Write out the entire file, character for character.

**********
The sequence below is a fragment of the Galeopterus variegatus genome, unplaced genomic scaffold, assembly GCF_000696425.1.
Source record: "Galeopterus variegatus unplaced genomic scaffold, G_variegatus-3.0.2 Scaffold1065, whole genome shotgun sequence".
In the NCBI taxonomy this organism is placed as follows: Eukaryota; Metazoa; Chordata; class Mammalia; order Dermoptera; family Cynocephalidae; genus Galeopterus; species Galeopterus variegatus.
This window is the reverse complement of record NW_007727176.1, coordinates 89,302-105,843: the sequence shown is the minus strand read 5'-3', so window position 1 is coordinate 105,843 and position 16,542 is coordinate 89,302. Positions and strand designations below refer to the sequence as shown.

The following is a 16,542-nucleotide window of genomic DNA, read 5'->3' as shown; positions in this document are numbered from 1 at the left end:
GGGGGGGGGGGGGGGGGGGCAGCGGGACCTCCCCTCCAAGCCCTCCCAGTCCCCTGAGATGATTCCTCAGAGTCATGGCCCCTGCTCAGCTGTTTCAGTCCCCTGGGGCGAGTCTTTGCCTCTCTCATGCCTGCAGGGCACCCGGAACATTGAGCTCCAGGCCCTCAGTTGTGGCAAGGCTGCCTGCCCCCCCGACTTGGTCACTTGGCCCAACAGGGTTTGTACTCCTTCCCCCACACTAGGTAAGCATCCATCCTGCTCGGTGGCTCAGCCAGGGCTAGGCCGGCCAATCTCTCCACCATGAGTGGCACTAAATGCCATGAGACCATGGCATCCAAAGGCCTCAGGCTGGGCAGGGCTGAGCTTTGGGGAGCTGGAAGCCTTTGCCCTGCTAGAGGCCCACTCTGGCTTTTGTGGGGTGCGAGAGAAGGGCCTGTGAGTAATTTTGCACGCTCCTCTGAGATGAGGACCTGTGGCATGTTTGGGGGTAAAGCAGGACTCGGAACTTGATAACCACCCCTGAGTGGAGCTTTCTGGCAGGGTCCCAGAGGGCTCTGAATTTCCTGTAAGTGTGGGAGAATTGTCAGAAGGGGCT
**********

The sequence below is a fragment of the Galeopterus variegatus genome, unplaced genomic scaffold, assembly GCF_000696425.1.
Source record: "Galeopterus variegatus unplaced genomic scaffold, G_variegatus-3.0.2 Scaffold1065, whole genome shotgun sequence".
In the NCBI taxonomy this organism is placed as follows: Eukaryota; Metazoa; Chordata; class Mammalia; order Dermoptera; family Cynocephalidae; genus Galeopterus; species Galeopterus variegatus.
This window is the reverse complement of record NW_007727176.1, coordinates 89,302-105,843: the sequence shown is the minus strand read 5'-3', so window position 1 is coordinate 105,843 and position 16,542 is coordinate 89,302. Positions and strand designations below refer to the sequence as shown.

The following is a 16,542-nucleotide window of genomic DNA, read 5'->3' as shown; positions in this document are numbered from 1 at the left end:
GGGGGGGGGGGGGGGGGGGCAGCGGGACCTCCCCTCCAAGCCCTCCCAGTCCCCTGAGATGATTCCTCAGAGTCATGGCCCCTGCTCAGCTGTTTCAGTCCCCTGGGGCGAGTCTTTGCCTCTCTCATGCCTGCAGGGCACCCGGAACATTGAGCTCCAGGCCCTCAGTTGTGGCAAGGCTGCCTGCCCCCCCGACTTGGTCACTTGGCCCAACAGGGTTTGTACTCCTTCCCCCACACTAGGTAAGCATCCATCCTGCTCGGTGGCTCAGCCAGGGCTAGGCCGGCCAATCTCTCCACCATGAGTGGCACTAAATGCCATGAGACCATGGCATCCAAAGGCCTCAGGCTGGGCAGGGCTGAGCTTTGGGGAGCTGGAAGCCTTTGCCCTGCTAGAGGCCCACTCTGGCTTTTGTGGGGTGCGAGAGAAGGGCCTGTGAGTAATTTTGCACGCTCCTCTGAGATGAGGACCTGTGGCATGTTTGGGGGTAAAGCAGGACTCGGAACTTGATAACCACCCCTGAGTGGAGCTTTCTGGCAGGGTCCCAGAGGGCTCTGAATTTCCTGTAAGTGTGGGAGAATTGTCAGAAGGGGCT